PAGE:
North Korean Bomber

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North Korean Bomber



TL;DR: One of only 2 true indigenous aircraft developed by North Korea. Armed with bombs and a radar.

The Korean People’s Air Force (KPAF) was founded in August of 1947, and was initially equipped with Japanese and Soviet planes from WWII, which were used during the Korean War, alongside some early jets (MiG-15/15bis) later into the conflict. In the following decades, the DPRK obtained steady deliveries of jets from both China and the Soviet Union.

At some point in the early 1970s, the DPRK developed their first homegrown ground-attack aircraft – an odd mix between an Il-10 and a Yak-18. This was seen rarely in military footage and was retired very quickly. 2 decades later, the DPRK experimented with another indigenous design, likely conceived as a training aircraft. At least 4 were built, with serial numbers 411-415. However, it too, remains unnamed and was retired very quickly.


  • Soviet Yak-6

The bomber was a twin-engine propellor-driven design, very similar to the Soviet Yak-6. North Korea never reportedly got their hands on the Yak-6, nor did it didn’t serve with the Soviets or Chinese in the Korean War, so why they seemingly picked it as their base design is a mystery. (although, I found one source that says the American forces reported having destroyed a twin-engine bomber, likely the Yak-6, in a strafing run; below)


Screenshot 2024-05-04 at 20.06.54

Alternatively, the aircraft could be based on the Japanese Ki-54 light trainer, of which North Korea operated at least 1, below.

The aircraft is supposedly equipped with the Ivchenko AI-14 engine, as found on the Yak-18A/CJ-5 trainer aircraft in high supply in North Korea’s arsenal. These would provide the bomber with 2x 260hp (520hp total) – much higher than the Yak-6’s original 280hp total. While the Yak-6 has a top speed of 187km/h, this bomber can likely exceed that, although to what extent is unknown. The aircraft has a ‘duck nose’, and redesigned cockpit windows providing better visibility.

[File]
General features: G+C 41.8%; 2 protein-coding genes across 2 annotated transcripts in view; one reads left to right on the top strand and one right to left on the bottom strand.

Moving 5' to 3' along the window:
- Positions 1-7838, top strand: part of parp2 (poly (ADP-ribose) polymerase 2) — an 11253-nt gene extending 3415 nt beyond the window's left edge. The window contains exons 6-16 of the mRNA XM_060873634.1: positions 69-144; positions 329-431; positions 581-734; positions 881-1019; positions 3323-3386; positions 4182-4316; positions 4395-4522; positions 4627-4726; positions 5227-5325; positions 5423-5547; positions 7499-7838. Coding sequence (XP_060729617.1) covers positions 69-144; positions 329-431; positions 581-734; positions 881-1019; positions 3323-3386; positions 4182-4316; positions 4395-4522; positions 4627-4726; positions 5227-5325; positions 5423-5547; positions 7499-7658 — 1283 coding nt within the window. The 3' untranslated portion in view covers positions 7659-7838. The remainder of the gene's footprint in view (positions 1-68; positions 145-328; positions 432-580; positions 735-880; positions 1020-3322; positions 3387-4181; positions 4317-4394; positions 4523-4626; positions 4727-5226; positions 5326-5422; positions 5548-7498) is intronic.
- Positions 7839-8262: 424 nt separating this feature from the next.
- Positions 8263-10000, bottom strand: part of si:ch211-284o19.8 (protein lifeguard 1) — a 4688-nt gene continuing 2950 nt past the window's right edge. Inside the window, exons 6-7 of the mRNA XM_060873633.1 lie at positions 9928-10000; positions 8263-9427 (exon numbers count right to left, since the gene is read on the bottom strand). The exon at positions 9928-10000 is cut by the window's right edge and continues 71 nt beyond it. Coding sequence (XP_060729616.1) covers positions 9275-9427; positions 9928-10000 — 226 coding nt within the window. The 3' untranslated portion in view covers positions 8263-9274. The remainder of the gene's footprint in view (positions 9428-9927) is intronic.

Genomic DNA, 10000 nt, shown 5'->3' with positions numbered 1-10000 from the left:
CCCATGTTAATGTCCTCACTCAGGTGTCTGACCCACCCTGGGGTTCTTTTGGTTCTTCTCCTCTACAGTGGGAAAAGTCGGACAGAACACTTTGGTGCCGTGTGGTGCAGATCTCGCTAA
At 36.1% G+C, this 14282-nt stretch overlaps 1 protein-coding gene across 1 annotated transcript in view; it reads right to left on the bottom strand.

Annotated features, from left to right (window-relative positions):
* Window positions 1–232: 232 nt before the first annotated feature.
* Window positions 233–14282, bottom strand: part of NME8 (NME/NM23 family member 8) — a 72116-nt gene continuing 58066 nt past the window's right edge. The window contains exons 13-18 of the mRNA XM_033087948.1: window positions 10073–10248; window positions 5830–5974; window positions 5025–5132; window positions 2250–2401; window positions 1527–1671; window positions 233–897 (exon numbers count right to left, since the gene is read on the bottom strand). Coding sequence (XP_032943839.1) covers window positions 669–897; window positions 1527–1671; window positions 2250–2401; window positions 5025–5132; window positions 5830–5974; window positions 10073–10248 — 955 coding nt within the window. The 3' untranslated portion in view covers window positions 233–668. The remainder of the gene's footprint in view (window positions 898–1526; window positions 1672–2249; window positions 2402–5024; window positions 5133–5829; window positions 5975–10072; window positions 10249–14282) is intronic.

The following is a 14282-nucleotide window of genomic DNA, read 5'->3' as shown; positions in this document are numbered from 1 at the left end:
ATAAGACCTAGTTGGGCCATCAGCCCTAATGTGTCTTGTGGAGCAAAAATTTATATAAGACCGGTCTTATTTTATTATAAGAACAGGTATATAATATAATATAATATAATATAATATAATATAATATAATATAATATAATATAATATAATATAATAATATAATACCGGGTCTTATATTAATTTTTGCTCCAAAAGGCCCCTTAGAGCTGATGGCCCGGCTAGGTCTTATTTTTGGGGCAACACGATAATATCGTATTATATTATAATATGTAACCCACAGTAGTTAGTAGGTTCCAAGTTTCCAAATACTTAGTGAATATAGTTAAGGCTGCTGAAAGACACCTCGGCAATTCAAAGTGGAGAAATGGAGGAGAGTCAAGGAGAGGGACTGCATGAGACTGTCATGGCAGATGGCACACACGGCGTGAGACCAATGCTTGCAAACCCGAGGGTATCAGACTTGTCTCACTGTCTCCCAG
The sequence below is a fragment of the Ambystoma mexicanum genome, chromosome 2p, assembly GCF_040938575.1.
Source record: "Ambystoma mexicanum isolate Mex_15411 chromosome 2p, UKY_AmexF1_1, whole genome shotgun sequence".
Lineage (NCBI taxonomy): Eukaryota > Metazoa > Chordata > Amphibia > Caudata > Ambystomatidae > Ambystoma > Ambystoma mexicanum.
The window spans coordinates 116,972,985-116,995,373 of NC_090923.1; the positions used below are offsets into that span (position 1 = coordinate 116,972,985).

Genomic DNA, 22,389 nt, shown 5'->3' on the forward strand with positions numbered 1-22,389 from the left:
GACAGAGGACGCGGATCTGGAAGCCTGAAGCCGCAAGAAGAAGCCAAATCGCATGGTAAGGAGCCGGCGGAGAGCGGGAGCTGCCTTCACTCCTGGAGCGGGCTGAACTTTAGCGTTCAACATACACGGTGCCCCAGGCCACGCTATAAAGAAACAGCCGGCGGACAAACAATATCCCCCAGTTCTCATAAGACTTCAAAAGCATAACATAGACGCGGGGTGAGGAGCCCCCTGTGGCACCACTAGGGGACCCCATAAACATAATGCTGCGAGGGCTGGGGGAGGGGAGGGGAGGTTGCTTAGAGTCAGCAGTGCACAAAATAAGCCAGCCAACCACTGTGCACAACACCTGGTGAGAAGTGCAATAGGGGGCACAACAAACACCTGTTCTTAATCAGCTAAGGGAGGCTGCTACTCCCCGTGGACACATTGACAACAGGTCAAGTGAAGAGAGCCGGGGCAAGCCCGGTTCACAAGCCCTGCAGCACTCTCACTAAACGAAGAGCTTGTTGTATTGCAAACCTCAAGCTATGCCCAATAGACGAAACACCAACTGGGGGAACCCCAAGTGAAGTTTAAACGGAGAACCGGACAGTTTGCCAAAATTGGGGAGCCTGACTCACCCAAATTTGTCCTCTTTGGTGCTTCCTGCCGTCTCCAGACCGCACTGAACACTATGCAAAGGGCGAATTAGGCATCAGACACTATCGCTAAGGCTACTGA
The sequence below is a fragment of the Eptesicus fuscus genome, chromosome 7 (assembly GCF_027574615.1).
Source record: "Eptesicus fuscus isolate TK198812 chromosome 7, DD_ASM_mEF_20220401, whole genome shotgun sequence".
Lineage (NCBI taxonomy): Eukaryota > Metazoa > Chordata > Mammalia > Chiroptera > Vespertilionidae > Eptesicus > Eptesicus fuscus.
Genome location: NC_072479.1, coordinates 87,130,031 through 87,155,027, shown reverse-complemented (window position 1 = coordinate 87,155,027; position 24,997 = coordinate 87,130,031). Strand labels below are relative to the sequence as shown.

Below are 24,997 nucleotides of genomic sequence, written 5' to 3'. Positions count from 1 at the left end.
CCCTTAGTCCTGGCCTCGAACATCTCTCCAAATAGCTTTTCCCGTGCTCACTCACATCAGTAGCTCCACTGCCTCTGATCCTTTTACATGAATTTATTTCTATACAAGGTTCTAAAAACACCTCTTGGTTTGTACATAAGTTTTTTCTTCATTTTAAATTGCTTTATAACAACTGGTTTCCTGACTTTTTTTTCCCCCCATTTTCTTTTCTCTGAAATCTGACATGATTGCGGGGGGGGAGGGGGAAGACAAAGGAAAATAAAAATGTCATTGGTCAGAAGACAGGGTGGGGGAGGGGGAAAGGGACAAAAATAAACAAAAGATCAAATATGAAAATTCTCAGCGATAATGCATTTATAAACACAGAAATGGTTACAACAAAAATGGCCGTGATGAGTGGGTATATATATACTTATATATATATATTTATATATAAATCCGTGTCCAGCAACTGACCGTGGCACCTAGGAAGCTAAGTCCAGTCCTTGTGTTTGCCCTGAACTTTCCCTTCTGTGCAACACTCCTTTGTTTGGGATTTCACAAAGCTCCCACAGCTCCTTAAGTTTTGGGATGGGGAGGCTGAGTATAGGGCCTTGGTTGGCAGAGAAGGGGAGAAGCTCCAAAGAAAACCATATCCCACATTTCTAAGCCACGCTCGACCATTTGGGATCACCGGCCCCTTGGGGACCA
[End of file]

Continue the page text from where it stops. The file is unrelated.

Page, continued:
Images of the cockpit show both a bomb sight and a radar. It’s unknown what bombs it could carry, but using the Yak-6 as a baseline, it might have five bomb racks, with up to five 100kg bombs, or (no more than 2) 250kg bombs in the centre 3 racks. Alternatively, the Yak-6 could carry 10 RS-82 rockets. North Korea has all of these weapons in pretty high supply, so all of this is a technical possibility.

Rather uniquely for what will turn out to be a very low BR plane, this aircraft has a radar. Specifications are unknown, but it could be the same as the Il-28/H-5, the main bombers in North Korea’s arsenal, and what this aircraft was likely training for. The radar would be practically useless in-game, so more of a gimmick feature.

  • In flight (they work!)

This bomber is one of North Korea’s only truly indigenous aircraft, and as such, deserves to be present in a future North Korean sub-tree or United Korean tree. I think it would likely have a BR of 1.3-1.7.

Weight: Unknown. Yak-6 weighs 2.3kg at its maximum.
Engine: 2x AI-14, 520hp total.
Maximum Speed: Unknown, >187km/h
Crew: 2

Primary Armament: N/A
Defensive Armament: N/A
Suspended Armament: 5x 100kg bombs, possibility for 2x 250kg bombs instead of 2 of the others. 10x rockets.






The Armed Forces of North Korea: On the Path of Songun – Stijn Mitzer and Joost Oliemans

独自型双発機 - 北朝鮮軍装備大全@ ウィキ | ChosunArmy - atwiki(アットウィキ)

Yakovlev Yak-6 Light Transport Aircraft

Dildy, Douglas C. “The Korean People’s Air Force in the Fatherland Liberation War: Part II.” Air Power History, vol. 59, no. 4, 2012, pp. 4–13. JSTOR, Accessed 4 May 2024.